Defence of doctoral thesis in the field of Computer Science, Diego Parente Paiva Mesquita
Bayesian statistics and graph neural networks are powerful tools to deal with uncertainty and network data, respectively. Bayesian statistics rests on solid theoretical foundations but depends on sampling techniques that scale poorly. Graph neural networks (GNNs) are notorious for large-scale applications (e.g., bioinformatics and natural language processing), but are largely based on empirical intuitions. In a nutshell, this work i) broadens the scope of applications for Bayesian inference, and ii) deepens the understanding of core design principles of GNNs.
On the Bayesian side, this thesis develops two sampling techniques for distributed settings where communication is a premium, such as federated learning. These are especially useful when data arises in an inherently distributed fashion (e.g., from smartphones) and privacy constraints prevent us from disclosing it to a server. Naturally, these works might be essential to leverage mobile data in critical applications, such as personalized medicine.
We also developed the first principled methodology to combine Bayesian posteriors from different studies in a meta-analysis (i.e., a generalization study). In contrast to previous methods, we do not require the meta-analyst to provide data summaries. Our approach is agnostic to study-specific complexities, which are all encapsulated in their respective posteriors. We expect this tool will make meta-analyses easier to carry and that it will be an incentive for scientists to share their posterior distributions.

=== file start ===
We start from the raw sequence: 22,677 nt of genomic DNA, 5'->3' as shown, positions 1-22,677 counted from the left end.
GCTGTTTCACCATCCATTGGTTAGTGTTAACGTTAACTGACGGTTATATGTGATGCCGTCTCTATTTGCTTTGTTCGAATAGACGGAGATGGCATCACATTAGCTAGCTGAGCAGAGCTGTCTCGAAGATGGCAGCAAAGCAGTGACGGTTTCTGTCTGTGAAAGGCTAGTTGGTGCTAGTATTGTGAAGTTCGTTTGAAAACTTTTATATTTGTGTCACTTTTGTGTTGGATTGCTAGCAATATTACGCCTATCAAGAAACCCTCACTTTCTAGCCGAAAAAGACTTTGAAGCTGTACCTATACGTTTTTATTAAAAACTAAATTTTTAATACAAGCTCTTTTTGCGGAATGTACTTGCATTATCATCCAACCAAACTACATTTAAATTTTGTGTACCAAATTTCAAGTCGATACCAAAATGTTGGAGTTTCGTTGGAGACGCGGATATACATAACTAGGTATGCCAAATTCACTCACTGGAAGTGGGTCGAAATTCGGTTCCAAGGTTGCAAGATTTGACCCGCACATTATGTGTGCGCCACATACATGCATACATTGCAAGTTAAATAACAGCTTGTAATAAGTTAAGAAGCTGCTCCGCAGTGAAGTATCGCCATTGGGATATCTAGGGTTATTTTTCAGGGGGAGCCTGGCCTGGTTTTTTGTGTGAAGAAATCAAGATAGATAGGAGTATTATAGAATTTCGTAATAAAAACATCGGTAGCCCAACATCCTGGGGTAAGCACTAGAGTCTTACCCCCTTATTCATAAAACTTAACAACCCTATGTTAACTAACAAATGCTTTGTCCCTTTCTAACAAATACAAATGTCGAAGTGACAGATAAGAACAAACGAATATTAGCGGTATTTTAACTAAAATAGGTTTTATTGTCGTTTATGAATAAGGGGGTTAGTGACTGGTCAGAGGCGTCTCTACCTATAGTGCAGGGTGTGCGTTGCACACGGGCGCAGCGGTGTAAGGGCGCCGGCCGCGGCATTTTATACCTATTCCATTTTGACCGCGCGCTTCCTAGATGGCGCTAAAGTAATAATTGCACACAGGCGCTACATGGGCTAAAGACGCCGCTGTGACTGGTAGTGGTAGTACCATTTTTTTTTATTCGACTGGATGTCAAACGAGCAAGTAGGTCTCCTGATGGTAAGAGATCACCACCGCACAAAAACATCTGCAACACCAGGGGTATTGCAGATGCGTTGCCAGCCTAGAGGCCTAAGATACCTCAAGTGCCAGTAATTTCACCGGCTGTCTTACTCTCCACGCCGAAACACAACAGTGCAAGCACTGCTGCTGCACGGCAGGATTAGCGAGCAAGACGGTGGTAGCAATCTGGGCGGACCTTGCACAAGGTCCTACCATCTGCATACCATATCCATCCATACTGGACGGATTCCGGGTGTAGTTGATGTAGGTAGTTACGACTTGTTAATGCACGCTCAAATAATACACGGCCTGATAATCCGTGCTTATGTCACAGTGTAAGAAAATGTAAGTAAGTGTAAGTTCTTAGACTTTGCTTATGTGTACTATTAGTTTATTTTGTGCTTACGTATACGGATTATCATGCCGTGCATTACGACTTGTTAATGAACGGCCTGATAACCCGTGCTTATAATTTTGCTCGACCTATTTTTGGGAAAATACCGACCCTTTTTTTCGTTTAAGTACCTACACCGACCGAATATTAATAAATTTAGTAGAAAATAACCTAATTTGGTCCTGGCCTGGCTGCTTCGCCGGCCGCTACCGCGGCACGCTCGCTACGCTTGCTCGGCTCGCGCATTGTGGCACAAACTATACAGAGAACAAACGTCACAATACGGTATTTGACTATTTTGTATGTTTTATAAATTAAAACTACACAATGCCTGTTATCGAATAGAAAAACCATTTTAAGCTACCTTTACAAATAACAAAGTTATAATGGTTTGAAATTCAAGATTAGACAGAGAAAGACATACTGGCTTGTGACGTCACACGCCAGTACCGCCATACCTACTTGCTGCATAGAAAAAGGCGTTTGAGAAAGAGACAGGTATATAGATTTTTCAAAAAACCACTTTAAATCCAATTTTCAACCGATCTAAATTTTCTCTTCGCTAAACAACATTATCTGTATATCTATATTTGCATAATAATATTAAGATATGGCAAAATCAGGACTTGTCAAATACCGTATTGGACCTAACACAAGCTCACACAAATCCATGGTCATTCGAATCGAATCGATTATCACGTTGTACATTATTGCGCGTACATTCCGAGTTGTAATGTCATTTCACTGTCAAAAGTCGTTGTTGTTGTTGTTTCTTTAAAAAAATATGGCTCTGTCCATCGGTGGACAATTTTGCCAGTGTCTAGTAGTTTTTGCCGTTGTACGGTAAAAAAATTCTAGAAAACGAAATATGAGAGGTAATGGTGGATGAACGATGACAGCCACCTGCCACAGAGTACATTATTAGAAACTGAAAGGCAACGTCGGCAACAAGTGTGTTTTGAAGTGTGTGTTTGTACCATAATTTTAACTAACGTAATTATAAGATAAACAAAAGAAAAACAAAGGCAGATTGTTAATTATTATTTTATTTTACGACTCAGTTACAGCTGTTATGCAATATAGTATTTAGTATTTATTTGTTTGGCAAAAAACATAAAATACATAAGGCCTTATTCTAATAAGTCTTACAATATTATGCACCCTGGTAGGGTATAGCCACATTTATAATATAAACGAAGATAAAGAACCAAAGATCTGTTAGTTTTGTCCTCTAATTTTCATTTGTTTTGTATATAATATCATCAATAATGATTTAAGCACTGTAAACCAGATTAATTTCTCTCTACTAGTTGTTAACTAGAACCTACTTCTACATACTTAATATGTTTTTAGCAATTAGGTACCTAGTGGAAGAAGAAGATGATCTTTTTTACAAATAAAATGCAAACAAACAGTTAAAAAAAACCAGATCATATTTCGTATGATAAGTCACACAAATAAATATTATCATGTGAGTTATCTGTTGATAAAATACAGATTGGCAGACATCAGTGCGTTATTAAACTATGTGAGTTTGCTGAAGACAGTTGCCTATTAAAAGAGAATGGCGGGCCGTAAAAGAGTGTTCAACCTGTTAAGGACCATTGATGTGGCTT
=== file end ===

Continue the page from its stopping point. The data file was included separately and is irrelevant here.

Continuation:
On the deep learning side, this thesis revisits popular design choices for GNNs and sheds new light on them. We show that it is possible to achieve state-of-the-art performance by adding minimal features to the most basic formulation of polynomial spectral GNNs. We also challenge the role of pooling layers in GNNs, showing that they are usually expendable. We believe these works will help researchers and practitioners better choose in which directions to employ their time and resources to build more accurate GNNs
Overall, the results in this thesis show that:
1. We can learn a broad class of Bayesian models from distributed data with a limited communication budget;
2. It is possible to combine the results of multiple Bayesian studies into a meta-analysis in a principled manner; 3. Simple GNNs, with minimalist designs, often perform as well as state-of-the-art models.
Opponent: Lecturer Dr. Antonio Vergari, University of Edinburgh, Scotland
Custos: Professor Samuel Kaski, Aalto University School of Science, Department of Computer Science
Contact details of the doctoral student: [email protected], +55 85 996286017
The public defence will be organised via Zoom. Link to the event
The dissertation is publicly displayed 10 days before the defence in the publication archive Aaltodoc of Aalto University.